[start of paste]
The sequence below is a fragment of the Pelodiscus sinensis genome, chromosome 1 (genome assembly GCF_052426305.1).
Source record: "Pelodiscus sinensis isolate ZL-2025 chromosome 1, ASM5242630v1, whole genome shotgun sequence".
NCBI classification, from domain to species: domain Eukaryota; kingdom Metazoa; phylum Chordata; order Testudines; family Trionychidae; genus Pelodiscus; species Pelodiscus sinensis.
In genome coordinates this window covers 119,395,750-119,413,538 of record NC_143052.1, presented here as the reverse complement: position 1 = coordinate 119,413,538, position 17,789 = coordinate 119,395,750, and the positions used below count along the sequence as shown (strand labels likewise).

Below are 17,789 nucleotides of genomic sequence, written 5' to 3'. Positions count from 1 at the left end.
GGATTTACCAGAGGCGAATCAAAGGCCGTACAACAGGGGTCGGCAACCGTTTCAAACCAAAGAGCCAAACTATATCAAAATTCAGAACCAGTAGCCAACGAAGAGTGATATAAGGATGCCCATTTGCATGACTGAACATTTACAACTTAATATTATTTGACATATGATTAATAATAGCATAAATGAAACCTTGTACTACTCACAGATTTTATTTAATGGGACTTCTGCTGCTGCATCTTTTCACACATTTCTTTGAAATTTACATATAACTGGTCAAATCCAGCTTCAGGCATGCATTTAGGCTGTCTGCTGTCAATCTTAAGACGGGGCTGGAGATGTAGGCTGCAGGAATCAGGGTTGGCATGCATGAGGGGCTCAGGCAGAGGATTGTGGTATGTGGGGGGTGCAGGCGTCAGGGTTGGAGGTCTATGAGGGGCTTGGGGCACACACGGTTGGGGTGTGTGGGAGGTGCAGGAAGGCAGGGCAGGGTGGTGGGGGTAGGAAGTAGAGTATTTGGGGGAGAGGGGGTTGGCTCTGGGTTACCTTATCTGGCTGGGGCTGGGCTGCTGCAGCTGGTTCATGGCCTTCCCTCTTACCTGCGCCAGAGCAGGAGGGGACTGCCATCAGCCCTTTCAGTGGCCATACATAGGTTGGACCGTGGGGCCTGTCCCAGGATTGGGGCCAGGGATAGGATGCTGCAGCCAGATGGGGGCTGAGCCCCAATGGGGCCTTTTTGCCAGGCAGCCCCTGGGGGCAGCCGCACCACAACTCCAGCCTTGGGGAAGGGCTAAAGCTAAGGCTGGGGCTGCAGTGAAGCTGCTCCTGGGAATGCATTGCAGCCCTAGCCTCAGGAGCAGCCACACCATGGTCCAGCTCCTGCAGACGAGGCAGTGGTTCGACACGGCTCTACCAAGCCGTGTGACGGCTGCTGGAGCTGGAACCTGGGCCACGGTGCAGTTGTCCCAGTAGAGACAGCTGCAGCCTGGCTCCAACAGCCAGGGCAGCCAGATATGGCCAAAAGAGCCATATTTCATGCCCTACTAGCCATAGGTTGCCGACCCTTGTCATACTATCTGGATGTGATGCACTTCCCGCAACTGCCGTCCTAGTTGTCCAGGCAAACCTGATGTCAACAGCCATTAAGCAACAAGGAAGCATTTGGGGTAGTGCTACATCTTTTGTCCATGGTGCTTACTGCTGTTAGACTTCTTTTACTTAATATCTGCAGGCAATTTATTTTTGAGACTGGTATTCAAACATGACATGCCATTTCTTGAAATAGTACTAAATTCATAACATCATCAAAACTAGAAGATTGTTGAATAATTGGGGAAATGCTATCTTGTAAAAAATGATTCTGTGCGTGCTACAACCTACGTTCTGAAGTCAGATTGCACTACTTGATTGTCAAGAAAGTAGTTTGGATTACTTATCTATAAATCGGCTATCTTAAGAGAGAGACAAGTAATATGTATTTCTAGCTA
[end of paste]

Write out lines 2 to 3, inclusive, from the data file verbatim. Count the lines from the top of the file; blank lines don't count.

Source record: "Pelodiscus sinensis isolate ZL-2025 chromosome 1, ASM5242630v1, whole genome shotgun sequence".
NCBI classification, from domain to species: domain Eukaryota; kingdom Metazoa; phylum Chordata; order Testudines; family Trionychidae; genus Pelodiscus; species Pelodiscus sinensis.